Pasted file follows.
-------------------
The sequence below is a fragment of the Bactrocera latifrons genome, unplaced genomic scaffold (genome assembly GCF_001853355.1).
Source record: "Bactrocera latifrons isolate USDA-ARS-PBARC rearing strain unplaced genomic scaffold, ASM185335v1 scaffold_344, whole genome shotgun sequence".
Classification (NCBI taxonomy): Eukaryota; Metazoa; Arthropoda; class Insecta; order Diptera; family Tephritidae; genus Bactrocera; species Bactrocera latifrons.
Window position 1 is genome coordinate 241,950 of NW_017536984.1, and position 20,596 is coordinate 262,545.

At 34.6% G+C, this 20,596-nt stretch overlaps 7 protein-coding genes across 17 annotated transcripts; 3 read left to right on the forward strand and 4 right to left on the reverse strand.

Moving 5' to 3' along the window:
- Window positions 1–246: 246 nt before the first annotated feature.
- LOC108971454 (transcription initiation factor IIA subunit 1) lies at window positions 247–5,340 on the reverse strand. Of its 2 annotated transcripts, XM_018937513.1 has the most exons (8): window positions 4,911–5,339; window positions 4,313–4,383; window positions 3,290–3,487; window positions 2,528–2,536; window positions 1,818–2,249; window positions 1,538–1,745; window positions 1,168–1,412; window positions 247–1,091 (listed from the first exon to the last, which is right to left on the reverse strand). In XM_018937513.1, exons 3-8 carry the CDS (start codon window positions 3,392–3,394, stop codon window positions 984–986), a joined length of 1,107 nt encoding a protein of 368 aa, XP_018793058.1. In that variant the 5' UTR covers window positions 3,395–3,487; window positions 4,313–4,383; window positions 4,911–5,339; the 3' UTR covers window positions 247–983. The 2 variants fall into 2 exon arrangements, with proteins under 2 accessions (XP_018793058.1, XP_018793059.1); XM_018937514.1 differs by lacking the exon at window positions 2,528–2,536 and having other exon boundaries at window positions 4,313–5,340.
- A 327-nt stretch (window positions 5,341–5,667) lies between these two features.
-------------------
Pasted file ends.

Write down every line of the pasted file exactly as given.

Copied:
The sequence below is a fragment of the Bactrocera latifrons genome, unplaced genomic scaffold (genome assembly GCF_001853355.1).
Source record: "Bactrocera latifrons isolate USDA-ARS-PBARC rearing strain unplaced genomic scaffold, ASM185335v1 scaffold_344, whole genome shotgun sequence".
Classification (NCBI taxonomy): Eukaryota; Metazoa; Arthropoda; class Insecta; order Diptera; family Tephritidae; genus Bactrocera; species Bactrocera latifrons.
Window position 1 is genome coordinate 241,950 of NW_017536984.1, and position 20,596 is coordinate 262,545.

At 34.6% G+C, this 20,596-nt stretch overlaps 7 protein-coding genes across 17 annotated transcripts; 3 read left to right on the forward strand and 4 right to left on the reverse strand.

Moving 5' to 3' along the window:
- Window positions 1–246: 246 nt before the first annotated feature.
- LOC108971454 (transcription initiation factor IIA subunit 1) lies at window positions 247–5,340 on the reverse strand. Of its 2 annotated transcripts, XM_018937513.1 has the most exons (8): window positions 4,911–5,339; window positions 4,313–4,383; window positions 3,290–3,487; window positions 2,528–2,536; window positions 1,818–2,249; window positions 1,538–1,745; window positions 1,168–1,412; window positions 247–1,091 (listed from the first exon to the last, which is right to left on the reverse strand). In XM_018937513.1, exons 3-8 carry the CDS (start codon window positions 3,392–3,394, stop codon window positions 984–986), a joined length of 1,107 nt encoding a protein of 368 aa, XP_018793058.1. In that variant the 5' UTR covers window positions 3,395–3,487; window positions 4,313–4,383; window positions 4,911–5,339; the 3' UTR covers window positions 247–983. The 2 variants fall into 2 exon arrangements, with proteins under 2 accessions (XP_018793058.1, XP_018793059.1); XM_018937514.1 differs by lacking the exon at window positions 2,528–2,536 and having other exon boundaries at window positions 4,313–5,340.
- A 327-nt stretch (window positions 5,341–5,667) lies between these two features.